Flash has an end date – don’t let your e-learning end with it how many calories in apple cider vinegar

Way back when we and other fresh faced pioneers of learning technology started creating e-learning the sole tool we all used was flash. The digital multimedia platform allowed us to create highly interactive visual media that was used in most e-learning pieces throughout the world. In the early days of HTML you just couldn’t support complex graphics and video which is where flash was great.

Then, as we started to move through the noughties and beyond, the world became mobile. People wanted to access the internet on the go – hence the explosion in smartphones and tablets. This wasn’t great news for flash or those who created multimedia content with it; the processing power needed from mobile devices to play flash-based content was too much and started to signal flash’s decline.

The final nail in the coffin to flash was delivered by steve jobs, CEO at apple, when he announced that the ipod, iphone and ipad would not support flash.Flash assets


overnight, this pretty much signalled the death knell for flash. And now, with adobe announcing that flash will be fully phased out by the end of 2020, it seems like the end is finally in sight. Where does this leave content now?

Well, there’s a whole host of mobile-friendly content designed using a mixture of javascript, CSS and particularly HTML5. There is also a whole load of flash-based content sat in the depths of organisations’ lmss. The number of courses could well run into the 100s when you look at the size of some organisations and their learning needs and audience.

However, just because the content is in flash doesn’t mean the content should be consigned for the scrapheap. Some of the content will be great and may well be widely used by your workforce. For this reason alone, simply leaving it go completely obsolete is not a wise move. So how do you go about converting your content?Access content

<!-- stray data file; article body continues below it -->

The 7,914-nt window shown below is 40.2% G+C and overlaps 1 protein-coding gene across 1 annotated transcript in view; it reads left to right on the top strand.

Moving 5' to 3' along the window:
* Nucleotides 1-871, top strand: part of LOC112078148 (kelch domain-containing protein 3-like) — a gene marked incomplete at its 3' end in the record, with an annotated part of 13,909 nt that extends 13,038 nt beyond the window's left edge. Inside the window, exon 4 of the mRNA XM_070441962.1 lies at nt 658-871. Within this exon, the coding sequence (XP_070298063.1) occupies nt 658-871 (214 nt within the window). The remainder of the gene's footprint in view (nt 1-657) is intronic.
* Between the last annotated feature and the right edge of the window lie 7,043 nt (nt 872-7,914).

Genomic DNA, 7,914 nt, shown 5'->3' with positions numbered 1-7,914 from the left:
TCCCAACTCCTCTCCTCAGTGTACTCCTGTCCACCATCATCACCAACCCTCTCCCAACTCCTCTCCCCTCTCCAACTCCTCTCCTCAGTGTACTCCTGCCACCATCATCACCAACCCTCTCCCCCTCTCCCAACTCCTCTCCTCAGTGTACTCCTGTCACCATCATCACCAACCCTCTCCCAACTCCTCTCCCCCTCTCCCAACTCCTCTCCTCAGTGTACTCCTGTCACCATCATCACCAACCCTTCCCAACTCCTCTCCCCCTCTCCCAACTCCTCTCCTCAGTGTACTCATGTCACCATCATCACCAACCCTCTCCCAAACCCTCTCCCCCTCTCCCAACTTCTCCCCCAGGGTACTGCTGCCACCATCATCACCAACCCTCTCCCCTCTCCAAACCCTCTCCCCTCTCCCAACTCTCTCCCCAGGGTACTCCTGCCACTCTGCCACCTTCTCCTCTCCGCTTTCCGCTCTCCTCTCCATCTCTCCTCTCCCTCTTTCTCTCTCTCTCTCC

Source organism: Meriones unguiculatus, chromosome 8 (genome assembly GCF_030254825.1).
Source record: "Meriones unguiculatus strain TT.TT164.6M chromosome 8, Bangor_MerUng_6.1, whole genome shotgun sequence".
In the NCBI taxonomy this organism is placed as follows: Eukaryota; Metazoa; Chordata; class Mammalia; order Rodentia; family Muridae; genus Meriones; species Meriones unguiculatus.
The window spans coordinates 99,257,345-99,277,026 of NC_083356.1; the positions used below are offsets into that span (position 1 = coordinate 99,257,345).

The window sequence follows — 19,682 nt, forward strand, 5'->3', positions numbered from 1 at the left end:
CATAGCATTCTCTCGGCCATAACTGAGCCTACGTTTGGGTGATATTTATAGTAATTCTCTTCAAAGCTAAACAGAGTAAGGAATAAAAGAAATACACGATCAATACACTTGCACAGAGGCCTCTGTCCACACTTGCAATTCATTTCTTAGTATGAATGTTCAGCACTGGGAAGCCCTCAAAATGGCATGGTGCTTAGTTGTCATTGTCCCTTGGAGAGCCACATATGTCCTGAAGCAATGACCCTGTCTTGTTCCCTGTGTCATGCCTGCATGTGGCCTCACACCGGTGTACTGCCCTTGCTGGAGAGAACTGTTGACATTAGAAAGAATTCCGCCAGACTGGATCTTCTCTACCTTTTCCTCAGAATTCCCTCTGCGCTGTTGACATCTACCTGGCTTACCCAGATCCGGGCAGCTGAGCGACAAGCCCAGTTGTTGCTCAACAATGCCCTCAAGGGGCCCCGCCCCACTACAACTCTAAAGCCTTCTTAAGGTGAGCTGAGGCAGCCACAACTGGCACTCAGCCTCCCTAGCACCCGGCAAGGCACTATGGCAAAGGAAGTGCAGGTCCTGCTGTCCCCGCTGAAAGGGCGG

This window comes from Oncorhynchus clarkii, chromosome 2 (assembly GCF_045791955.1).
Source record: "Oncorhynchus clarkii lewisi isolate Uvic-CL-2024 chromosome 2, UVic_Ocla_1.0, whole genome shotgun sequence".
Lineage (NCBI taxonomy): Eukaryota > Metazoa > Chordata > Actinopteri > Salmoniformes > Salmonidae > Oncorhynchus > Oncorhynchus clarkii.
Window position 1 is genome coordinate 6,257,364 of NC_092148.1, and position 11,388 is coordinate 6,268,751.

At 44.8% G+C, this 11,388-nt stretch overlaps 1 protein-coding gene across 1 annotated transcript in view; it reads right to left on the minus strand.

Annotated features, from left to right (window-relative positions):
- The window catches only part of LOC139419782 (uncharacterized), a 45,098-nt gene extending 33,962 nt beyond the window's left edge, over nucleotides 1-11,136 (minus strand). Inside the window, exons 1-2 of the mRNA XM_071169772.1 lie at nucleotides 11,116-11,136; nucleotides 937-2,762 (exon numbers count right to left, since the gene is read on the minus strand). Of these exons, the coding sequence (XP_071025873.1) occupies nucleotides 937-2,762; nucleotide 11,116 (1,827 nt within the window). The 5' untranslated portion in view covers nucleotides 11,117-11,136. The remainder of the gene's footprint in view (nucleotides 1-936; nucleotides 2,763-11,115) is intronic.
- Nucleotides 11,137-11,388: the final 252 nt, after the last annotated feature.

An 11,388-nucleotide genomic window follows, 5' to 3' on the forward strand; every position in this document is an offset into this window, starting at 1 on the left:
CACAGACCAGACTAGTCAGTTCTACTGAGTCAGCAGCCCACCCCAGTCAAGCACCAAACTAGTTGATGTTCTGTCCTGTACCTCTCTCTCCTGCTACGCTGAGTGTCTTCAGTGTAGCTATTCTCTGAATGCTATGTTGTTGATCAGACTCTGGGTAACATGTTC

Those with a large catalogue of flash-based e-learning may be completely overwhelmed by the size of the task. To help with this, we’ve pulled together three key points to focus your thinking:

• audit – a clear content map of what flash assets you have is necessary. Then you can start to work out what you need to redesign, convert or bin.

• learning landscape – I bet your workplace has changed in the last decade, so your e-learning probably should change as well! How do your learners like to access content? Where do they access content? Review old evaluations and usage figures to see what your learners are thinking.

• plan – once you have a clearer idea of the assets you hold, you need to plan your workload. Are you going to resource this internally or externally? If internal, create a priority order and draw up a project plan with a project manager to monitor progress.

With all change comes opportunity.Flash assets the demise of flash provides a great chance to review your current catalogue of e-learning, not only for its flash assets but to really dig down into usage, trends and feedback from your audience. This will allow you to streamline and modernise your digital learning offering to ensure your workforce has access to the right tools in the optimal format.

For more information on converting your flash e-learning and keeping your content up-to-date, get in touch with virtual college. Contact cameron glennon at cameron.Glennon@virtual-college.Co.Uk or matt dickinson at matthew.Dickinson@virtual-college.Co.Uk.